6624 Leipers Creek Road; Columbia, TN 38401

allie@arugulasstarfarm.com

www.ArugulasStarFarm.com

931-682-3314

Posted 4/24/2017 10:56pm by Allison Mills Neal & Matthew Neal.

Dear [SAP] members,

As we were quite fortunate with Farm Visit #1, (which was one of the most important, as the potato chits always need to get in the ground early),  our Farm Visit #2 continues to bump heads with clouds, rain drops, and super wet soils!  We had over 4 inches of rain fall here over the weekend and had the quick scare of the remembrance of the 2010 Flood on Saturday early morning.  I was awoken by Matthew telling me that "he was off to move the chicken coop and that the waters were starting to swell the banks, we could be in for another flood."  This is by no means a pleasant way to be awoken.  The only crop that would have been effected by a flood is the Garlic, as it is down in the lower part of a field closer to the creek.  The rains stopped just in time that morning to give the water in the creek enough time to reside before the rains started up again in the afternoon.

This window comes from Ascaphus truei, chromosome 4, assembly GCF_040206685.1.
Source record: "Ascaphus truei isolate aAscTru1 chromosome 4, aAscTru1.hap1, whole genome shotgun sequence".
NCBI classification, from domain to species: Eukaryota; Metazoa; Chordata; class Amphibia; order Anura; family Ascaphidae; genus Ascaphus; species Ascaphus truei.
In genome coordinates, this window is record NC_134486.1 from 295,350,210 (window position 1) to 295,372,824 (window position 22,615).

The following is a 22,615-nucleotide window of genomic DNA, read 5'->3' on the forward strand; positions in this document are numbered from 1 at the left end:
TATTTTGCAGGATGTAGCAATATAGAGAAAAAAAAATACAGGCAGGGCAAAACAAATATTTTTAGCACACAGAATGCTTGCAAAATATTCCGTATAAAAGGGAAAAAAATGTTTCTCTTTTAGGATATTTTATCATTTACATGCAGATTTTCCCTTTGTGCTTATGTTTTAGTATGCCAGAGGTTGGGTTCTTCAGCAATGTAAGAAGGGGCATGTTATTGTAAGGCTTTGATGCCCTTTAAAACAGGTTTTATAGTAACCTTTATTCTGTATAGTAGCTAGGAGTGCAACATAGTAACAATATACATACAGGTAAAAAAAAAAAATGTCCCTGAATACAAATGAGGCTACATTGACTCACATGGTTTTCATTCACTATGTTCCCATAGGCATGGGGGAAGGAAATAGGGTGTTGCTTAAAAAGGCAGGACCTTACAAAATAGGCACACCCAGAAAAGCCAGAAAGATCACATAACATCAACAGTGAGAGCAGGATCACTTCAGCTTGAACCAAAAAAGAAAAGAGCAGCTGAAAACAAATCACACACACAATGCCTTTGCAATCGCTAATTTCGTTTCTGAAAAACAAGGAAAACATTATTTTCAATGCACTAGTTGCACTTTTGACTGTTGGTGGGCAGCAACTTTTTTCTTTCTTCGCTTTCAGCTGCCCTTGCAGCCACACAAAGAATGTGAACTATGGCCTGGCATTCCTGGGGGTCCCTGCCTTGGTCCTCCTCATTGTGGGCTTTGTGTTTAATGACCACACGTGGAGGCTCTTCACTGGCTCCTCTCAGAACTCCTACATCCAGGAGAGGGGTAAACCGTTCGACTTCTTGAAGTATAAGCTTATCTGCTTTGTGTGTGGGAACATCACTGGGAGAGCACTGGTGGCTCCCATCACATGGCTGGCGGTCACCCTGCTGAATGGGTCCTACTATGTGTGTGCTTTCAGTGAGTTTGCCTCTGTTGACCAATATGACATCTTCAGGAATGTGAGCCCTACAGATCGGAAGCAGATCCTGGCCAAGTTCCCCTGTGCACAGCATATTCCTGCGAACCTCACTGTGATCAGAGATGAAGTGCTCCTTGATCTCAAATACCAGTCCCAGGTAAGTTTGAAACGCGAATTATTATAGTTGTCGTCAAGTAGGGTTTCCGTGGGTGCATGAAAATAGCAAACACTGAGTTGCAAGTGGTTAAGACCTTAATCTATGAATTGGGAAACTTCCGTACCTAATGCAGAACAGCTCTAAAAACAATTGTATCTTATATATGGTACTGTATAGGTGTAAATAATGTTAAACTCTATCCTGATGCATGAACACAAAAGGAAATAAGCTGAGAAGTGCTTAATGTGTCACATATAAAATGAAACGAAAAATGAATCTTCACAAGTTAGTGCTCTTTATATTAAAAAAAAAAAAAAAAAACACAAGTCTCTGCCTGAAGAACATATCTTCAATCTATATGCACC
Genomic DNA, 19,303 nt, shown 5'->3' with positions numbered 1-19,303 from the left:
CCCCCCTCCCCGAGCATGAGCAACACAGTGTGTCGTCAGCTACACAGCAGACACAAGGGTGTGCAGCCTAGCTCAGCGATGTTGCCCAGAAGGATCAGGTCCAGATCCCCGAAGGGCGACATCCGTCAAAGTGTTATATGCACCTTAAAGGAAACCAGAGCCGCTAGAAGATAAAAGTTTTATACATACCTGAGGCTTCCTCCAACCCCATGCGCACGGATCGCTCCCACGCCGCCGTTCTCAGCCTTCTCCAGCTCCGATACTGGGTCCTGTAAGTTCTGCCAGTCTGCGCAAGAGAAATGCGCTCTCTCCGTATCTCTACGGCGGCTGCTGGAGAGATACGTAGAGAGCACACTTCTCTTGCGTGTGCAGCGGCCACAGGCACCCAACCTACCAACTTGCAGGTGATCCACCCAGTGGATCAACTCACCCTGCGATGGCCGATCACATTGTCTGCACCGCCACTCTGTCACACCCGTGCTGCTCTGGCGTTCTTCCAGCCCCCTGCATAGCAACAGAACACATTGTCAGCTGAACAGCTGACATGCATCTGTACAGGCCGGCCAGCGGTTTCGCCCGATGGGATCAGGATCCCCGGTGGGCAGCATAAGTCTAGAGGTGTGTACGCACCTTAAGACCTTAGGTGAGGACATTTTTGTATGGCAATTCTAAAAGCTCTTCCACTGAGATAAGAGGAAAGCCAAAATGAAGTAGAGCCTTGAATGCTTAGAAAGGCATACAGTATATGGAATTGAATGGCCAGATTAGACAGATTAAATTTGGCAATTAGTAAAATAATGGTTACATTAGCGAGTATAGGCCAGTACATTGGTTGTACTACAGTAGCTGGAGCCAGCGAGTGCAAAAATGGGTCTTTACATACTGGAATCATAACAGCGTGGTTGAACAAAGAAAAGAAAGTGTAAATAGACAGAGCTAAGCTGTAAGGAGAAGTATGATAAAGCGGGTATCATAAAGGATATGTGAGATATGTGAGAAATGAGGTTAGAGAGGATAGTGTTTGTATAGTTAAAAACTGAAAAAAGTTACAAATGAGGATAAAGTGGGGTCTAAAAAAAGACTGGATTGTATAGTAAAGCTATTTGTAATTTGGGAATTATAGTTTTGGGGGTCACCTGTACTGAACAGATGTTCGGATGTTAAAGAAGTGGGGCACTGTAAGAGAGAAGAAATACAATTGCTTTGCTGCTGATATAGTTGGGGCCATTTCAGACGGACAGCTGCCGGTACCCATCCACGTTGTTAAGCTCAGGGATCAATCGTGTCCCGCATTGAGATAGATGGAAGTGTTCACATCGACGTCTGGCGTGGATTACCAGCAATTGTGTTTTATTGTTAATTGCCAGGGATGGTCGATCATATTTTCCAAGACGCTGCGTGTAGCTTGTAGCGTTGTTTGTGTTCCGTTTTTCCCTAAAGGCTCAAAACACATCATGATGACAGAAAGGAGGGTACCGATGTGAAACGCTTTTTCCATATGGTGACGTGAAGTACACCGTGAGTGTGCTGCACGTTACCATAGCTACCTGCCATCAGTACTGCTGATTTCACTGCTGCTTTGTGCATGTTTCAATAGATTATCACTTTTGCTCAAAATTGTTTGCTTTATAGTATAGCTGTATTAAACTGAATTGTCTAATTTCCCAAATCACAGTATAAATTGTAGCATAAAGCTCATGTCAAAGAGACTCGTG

As you can imagine, the soils are saturated and more rains are forecasted starting this Thursday through the weekend.  With this much saturation it will be near impossible to get into the fields for anything for a little while...spreading compost, hilling, or planting beans.  So until further notice, all current Farm Visit #2 dates are going to have to be postponed till dates in May.  

At least this allows one to see how doing field work as a grower, is not always as specific and clear cut as other business pursuits or activities that do not have to work in the harmony of the weather and by all means shows the reality that growing your own food is not as easy as strolling into a grocery store, no matter what the weather, to buy potatoes, dry beans, and garlic!  As a farmer, every week has to be looked at as not only a list of what the farmer wants and needs to do, but also what nature wants and needs to do.